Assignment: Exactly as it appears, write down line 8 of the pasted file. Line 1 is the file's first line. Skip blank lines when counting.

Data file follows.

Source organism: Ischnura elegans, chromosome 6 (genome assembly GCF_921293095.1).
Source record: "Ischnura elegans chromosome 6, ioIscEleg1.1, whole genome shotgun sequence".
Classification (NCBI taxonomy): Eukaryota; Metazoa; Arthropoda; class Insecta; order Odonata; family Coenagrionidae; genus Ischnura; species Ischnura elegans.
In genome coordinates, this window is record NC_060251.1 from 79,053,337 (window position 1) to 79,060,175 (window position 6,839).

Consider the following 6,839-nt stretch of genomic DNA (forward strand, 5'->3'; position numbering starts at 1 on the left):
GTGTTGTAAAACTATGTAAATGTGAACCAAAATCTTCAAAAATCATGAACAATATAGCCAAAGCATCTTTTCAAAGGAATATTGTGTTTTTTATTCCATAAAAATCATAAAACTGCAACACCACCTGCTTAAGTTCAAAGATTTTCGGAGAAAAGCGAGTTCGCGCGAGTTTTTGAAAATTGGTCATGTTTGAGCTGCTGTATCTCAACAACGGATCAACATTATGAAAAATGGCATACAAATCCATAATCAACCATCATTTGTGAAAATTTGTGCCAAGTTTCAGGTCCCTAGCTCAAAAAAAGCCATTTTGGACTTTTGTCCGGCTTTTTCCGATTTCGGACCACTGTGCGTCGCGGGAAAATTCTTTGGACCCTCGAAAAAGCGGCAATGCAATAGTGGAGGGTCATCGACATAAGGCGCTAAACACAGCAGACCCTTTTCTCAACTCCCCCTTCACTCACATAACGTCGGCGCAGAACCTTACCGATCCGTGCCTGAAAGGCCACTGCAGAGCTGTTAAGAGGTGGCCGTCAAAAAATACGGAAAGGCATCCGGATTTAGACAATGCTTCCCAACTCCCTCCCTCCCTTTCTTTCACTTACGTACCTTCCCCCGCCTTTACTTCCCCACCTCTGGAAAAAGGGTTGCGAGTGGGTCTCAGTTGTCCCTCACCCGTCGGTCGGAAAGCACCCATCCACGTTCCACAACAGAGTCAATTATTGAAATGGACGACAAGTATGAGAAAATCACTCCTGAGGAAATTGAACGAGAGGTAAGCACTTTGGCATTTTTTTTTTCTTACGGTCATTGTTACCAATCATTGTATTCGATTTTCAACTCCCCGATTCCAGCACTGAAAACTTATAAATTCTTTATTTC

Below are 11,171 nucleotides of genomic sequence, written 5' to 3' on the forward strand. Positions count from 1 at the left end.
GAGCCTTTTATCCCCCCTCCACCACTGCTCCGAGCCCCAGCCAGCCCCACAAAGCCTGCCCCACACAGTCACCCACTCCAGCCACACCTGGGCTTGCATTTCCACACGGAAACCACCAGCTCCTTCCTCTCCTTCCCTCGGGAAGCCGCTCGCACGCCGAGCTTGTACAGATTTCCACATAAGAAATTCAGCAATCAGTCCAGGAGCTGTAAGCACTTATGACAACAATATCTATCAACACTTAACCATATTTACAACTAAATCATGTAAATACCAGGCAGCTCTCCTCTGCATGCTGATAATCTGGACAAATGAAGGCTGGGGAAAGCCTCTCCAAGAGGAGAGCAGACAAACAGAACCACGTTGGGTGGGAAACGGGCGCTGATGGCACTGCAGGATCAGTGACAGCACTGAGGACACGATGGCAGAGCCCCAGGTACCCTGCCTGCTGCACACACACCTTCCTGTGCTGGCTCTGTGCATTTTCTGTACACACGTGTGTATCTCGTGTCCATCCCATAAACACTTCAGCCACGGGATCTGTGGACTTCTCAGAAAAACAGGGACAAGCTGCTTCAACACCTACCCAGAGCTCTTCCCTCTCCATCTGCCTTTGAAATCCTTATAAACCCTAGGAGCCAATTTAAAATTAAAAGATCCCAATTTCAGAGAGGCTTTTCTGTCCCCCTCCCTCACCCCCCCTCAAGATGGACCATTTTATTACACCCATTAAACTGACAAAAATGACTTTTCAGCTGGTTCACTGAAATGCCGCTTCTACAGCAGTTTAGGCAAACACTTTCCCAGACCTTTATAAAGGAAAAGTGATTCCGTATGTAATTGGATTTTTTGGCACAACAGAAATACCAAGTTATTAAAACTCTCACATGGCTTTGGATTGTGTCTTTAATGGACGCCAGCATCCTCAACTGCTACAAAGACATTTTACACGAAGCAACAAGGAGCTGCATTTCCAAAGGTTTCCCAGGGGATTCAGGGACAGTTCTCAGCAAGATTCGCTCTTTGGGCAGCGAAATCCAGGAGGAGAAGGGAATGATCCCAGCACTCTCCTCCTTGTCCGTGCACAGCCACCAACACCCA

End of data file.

GAGCCTTTTATCCCCCCTCCACCACTGCTCCGAGCCCCAGCCAGCCCCACAAAGCCTGCCCCACACAGTCACCCACTCCAGCCACACCTGGGCTTGCATTTCCACACGGAAACCACCAGCTCCTTCCTCTCCTTCCCTCGGGAAGCCGCTCGCACGCCGAGCTTGTACAGATTTCCACATAAGAAATTCAGCAATCAGTCCAGGAGCTGTAAGCACTTATGACAACAATATCTATCAACACTTAACCATATTTACAACTAAATCATGTAAATACCAGGCAGCTCTCCTCTGCATGCTGATAATCTGGACAAATGAAGGCTGGGGAAAGCCTCTCCAAGAGGAGAGCAGACAAACAGAACCACGTTGGGTGGGAAACGGGCGCTGATGGCACTGCAGGATCAGTGACAGCACTGAGGACACGATGGCAGAGCCCCAGGTACCCTGCCTGCTGCACACACACCTTCCTGTGCTGGCTCTGTGCATTTTCTGTACACACGTGTGTATCTCGTGTCCATCCCATAAACACTTCAGCCACGGGATCTGTGGACTTCTCAGAAAAACAGGGACAAGCTGCTTCAACACCTACCCAGAGCTCTTCCCTCTCCATCTGCCTTTGAAATCCTTATAAACCCTAGGAGCCAATTTAAAATTAAAAGATCCCAATTTCAGAGAGGCTTTTCTGTCCCCCTCCCTCACCCCCCCTCAAGATGGACCATTTTATTACACCCATTAAACTGACAAAAATGACTTTTCAGCTGGTTCACTGAAATGCCGCTTCTACAGCAGTTTAGGCAAACACTTTCCCAGACCTTTATAAAGGAAAAGTGATTCCGTATGTAATTGGATTTTTTGGCACAACAGAAATACCAAGTTATTAAAACTCTCACATGGCTTTGGATTGTGTCTTTAATGGACGCCAGCATCCTCAACTGCTACAAAGACATTTTACACGAAGCAACAAGGAGCTGCATTTCCAAAGGTTTCCCAGGGGATTCAGGGACAGTTCTCAGCAAGATTCGCTCTTTGGGCAGCGAAATCCAGGAGGAGAAGGGAATGATCCCAGCACTCTCCTCCTTGTCCGTGCACAGCCACCAACACCCA